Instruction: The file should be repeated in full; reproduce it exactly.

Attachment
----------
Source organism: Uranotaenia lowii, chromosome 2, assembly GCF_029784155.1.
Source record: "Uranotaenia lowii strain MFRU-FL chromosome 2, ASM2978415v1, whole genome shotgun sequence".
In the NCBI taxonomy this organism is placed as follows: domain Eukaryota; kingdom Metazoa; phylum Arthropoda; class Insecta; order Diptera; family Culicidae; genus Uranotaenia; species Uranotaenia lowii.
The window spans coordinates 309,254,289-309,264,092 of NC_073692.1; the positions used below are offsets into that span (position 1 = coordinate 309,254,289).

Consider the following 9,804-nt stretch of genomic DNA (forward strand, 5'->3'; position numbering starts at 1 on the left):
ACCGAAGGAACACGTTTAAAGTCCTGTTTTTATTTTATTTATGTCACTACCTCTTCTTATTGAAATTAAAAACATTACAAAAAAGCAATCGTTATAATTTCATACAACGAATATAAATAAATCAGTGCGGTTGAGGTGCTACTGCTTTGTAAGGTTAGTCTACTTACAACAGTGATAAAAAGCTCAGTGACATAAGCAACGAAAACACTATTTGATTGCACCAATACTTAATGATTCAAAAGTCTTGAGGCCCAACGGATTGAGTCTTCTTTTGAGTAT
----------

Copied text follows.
Source organism: Uranotaenia lowii, chromosome 2, assembly GCF_029784155.1.
Source record: "Uranotaenia lowii strain MFRU-FL chromosome 2, ASM2978415v1, whole genome shotgun sequence".
In the NCBI taxonomy this organism is placed as follows: domain Eukaryota; kingdom Metazoa; phylum Arthropoda; class Insecta; order Diptera; family Culicidae; genus Uranotaenia; species Uranotaenia lowii.
The window spans coordinates 309,254,289-309,264,092 of NC_073692.1; the positions used below are offsets into that span (position 1 = coordinate 309,254,289).

Consider the following 9,804-nt stretch of genomic DNA (forward strand, 5'->3'; position numbering starts at 1 on the left):
ACCGAAGGAACACGTTTAAAGTCCTGTTTTTATTTTATTTATGTCACTACCTCTTCTTATTGAAATTAAAAACATTACAAAAAAGCAATCGTTATAATTTCATACAACGAATATAAATAAATCAGTGCGGTTGAGGTGCTACTGCTTTGTAAGGTTAGTCTACTTACAACAGTGATAAAAAGCTCAGTGACATAAGCAACGAAAACACTATTTGATTGCACCAATACTTAATGATTCAAAAGTCTTGAGGCCCAACGGATTGAGTCTTCTTTTGAGTAT